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Children, Comfortable, and Parents: AHSIEH Should Climate Change Be Taught In School? Schools should teach about Schools should teach that Schools should not teach Don't know climate change and its impacts on our environment, economy and society anything about climate change climate change exists, but not the potential impacts 100% 6% 7% 9% 13% 17% 8% 6% 10% 10% 80% 12% 16% 17% 12% 60% 17% 81% 40% 74% 68% 66% 49% 20% 0% Overall Teachers Parents Democrats Republicans Source: NPR/lpsos polls of 1,007 U.S. adults conducted March 21-22 and 505 teachers conducted March 21-29. The credibility interval for the overall sample is 3.5 percentage points; parents, 7.3 percentage points; and teachers, 5.0 percentage points. Totals may not add up to 100 percent because of rounding. npr Credit: Alyson Hurt/NPR Teachers Who Cover Climate Change Differ From Those Who Don't Teach climate change All teachers Don't teach climate change Overall: 71% I feel comfortable answering students' questions about climate change 91% 56% Overall: 52% There should be state laws in place that require teaching climate change 38% 70% Thave the resources I need to answer students' questions about climate change Overall: 51% 77% 32% Overall: 41% My students have brought up climate change in the classroom this year 14% 78% My school or school district encourages us to discuss climate change in the Overall: 37% classroom 64% 18% Overall: 29% I worry about parent complaints when it comes to teaching climate change 29% 30% Overall: 21% I would be personally uncomfortable if I had to teach about climate change 15% 27% 0% 25% 50% 75% 100% Source: NPR/Ipsos polls of 505 teachers conducted March 21-29. The credibility interval for the overall sample is 5 percentage points. npr Credit: Alyson Hurt/NPR npr: More than 80% of parents in the U.S. support the teaching of climate change. And that support crosses political divides, according to the results of an exclusive new NPR/Ipsos poll: Whether they have children or not, two-thirds of Republicans and 9 in 10 Democrats agree that the subject needs to be taught in school. A separate poll of teachers found that they are even more supportive, in theory — 86% agree that climate change should be taught. These polls are among the first to gauge public and teacher opinion on how climate change should be taught to the generation that in the coming years will face its intensifying consequences: children. And yet, as millions of students around the globe participate in Earth Day events on Monday, our poll also found a disconnect. Although most states have classroom standards that at least mention human-caused climate change, most teachers aren’t actually talking about climate change in their classrooms. And fewer than half of parents have discussed the issue with their children. Most Teachers Don’t Teach Climate Change; 4 In 5 Parents Wish They Did Illustration: Angela Hsieh/NPRCharts: Alyson Hurt/NPR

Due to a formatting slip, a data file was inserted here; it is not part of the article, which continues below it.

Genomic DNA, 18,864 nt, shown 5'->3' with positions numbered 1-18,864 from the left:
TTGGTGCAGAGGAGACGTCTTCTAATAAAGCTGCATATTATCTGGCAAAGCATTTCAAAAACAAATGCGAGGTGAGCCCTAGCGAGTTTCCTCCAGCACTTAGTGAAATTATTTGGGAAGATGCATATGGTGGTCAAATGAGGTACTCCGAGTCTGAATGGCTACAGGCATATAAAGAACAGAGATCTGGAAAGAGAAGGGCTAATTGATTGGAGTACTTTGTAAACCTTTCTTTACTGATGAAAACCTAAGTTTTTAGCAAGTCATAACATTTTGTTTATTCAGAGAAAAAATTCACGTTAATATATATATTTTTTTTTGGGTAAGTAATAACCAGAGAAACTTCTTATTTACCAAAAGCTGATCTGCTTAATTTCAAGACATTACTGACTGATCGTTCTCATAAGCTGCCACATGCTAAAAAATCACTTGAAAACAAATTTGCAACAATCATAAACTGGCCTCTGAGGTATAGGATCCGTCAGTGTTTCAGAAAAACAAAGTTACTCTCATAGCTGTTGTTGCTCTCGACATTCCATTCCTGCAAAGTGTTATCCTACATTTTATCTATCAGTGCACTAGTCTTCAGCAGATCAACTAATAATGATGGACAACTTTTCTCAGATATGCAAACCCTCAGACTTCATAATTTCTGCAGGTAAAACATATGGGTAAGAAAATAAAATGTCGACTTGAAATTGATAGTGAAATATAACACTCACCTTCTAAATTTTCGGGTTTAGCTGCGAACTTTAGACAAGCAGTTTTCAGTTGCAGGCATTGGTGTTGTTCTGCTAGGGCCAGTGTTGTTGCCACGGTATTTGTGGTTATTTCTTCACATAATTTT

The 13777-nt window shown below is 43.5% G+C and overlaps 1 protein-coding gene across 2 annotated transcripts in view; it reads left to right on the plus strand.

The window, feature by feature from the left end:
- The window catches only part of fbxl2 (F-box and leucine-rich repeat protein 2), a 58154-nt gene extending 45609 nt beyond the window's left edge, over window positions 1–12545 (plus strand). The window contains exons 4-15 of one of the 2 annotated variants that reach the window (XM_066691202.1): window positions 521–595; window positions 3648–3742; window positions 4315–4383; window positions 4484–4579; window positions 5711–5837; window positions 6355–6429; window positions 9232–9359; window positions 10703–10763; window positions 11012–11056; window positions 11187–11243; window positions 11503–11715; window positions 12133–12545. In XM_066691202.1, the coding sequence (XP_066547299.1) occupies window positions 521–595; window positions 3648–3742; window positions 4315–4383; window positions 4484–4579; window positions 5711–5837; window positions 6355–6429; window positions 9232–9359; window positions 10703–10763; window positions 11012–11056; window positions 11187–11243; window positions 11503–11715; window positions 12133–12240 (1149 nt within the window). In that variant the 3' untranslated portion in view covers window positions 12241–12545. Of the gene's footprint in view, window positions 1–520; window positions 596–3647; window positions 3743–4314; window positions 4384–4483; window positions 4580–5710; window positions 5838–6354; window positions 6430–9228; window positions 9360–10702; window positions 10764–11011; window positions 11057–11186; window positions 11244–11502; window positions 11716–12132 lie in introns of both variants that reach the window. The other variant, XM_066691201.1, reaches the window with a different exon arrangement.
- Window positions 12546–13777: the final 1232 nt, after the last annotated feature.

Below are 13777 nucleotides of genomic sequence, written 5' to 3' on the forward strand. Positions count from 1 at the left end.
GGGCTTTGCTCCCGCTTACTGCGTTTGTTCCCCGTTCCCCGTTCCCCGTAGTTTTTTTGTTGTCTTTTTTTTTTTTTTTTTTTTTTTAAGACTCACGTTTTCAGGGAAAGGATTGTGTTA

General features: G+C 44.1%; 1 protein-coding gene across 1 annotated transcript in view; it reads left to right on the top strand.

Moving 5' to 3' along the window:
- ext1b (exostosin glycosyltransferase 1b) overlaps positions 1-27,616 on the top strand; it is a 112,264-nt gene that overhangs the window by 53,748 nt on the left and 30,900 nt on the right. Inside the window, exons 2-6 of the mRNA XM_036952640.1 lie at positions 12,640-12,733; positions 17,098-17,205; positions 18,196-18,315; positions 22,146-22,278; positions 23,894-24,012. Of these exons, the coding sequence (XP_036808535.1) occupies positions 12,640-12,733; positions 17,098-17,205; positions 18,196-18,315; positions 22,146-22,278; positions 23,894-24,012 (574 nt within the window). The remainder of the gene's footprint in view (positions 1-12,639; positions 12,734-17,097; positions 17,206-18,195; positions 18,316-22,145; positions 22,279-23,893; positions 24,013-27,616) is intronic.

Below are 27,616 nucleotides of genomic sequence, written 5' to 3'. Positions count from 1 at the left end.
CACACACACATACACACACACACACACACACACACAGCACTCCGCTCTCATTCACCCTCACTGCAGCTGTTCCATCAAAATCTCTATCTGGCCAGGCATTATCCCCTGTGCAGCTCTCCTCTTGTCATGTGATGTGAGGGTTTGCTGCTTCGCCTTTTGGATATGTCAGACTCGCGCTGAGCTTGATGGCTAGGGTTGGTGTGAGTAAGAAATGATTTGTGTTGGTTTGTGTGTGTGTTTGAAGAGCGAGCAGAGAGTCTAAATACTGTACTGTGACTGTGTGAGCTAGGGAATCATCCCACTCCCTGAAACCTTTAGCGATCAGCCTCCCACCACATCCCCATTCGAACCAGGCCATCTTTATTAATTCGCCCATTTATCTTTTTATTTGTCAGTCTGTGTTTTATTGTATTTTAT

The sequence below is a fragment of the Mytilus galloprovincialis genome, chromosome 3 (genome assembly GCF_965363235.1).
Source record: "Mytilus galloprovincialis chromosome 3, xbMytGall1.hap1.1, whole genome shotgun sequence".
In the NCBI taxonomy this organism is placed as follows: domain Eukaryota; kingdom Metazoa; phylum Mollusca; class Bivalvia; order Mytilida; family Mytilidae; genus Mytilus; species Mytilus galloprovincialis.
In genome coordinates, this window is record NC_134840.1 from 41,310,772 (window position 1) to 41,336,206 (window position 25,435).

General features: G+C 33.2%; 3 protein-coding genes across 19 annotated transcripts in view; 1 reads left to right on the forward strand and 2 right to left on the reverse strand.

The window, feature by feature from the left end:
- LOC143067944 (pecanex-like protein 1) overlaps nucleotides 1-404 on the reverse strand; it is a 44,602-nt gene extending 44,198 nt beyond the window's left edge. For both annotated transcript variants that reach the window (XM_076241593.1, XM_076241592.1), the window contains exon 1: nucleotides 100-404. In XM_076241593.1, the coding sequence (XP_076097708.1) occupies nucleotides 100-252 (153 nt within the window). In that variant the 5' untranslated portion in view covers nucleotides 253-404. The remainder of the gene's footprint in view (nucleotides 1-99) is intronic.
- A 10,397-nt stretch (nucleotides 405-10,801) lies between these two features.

npr: More than 80% of parents in the U.S. support the teaching of climate change. And that support crosses political divides, according to t...

Clothes, Creepy, and Dad: DEMOCRATS Published 7 hours ago Last Update 6 hours ago Ocasio-Cortez claims she can't afford DC apartment, but records show she has at least $15,000 in savings Dental Insurance Plan By Lukas Mikelionis | Fox News A DELTA DENTAL HEy, LOOK HOW MUCH SKINNERMAKES $25,000 A YEAR HE'S 40 YEARS OLD TIMES 25 GRAND. WHOA! HE'S AMILLIONAIRE! PLUS IN THE SUMMER HE PAINTS HOUSES HE'S A BILLIONAIRE A BLWIONATRE callmegoddess618: prochoice-or-gtfo: tempest-caller: myfatfuckingface: vice-s-assistant: reverseracism: mysharona1987: Reminds me of the time they tried to claim she grow up in *this* house and was therefore a pampered limousine liberal.  The gas-lighting here is off the charts.  And now So..uh funny story about that last part to this: Dude bro who post this on Twitter…is kind of a real fucking creep. Posts a lot of female DC staffers/government employees body parts and makes creepy comments about them. Also writes for the Washington Examiner (and still is as of writing this).  Go fucking figure.  People who have never struggled financially have no idea what it looks like. They think everyone who lives in poverty should be constantly covered in dirt and tattered rags. 🙄🙄🙄 I can’t tell you how many times people told me I wasn’t poor because “If you were, you couldn’t afford x thing,” where “x thing” was usually something I absolutely could not afford normally but either got as a gift, got at a massively reduced price in a garage sale or thrift store, or found somewhere for free. Some of my furniture for example is stuff people were throwing away despite being in perfectly good condition, like my TV. It’s one of those older box TVs that are absurdly big. Owning stuff isn’t a sign of anything half the time. And uh, it’s not like she could go to work in rags! Lots of poor people have to buy or rent dress clothes for work. That doesn’t mean shit. It’s just how the world works. Also that house they’re showing is so small and looks old? It probably isn’t worth much. But it’s also rural, so she’d HAVE to go to whatever city was closest for things like groceries or school, probably. How does that prove anything about her upbringing? People really don’t know what poor is. Wow. ❄💙 Bella 💙❄ I own quite a few nice looking items of clothes. Some of them were gifts, others were thrifted, some are quality replicas of unaffordable items. I still struggle to make my rent every month and I have zero savings, but most people would not know that by looking at me.Poverty doesn’t have to be rags and begging outside the subway station. It can be the grad student eating nothing but mashed potatoes for a week. Ocasio-Cortez’s opponents are just looking for whatever they can to criticize her.-V Seriously. All of my leggings and half of my dresses are Lularoe. They are all gifts from my mom, my step mom, my sister, and my dad.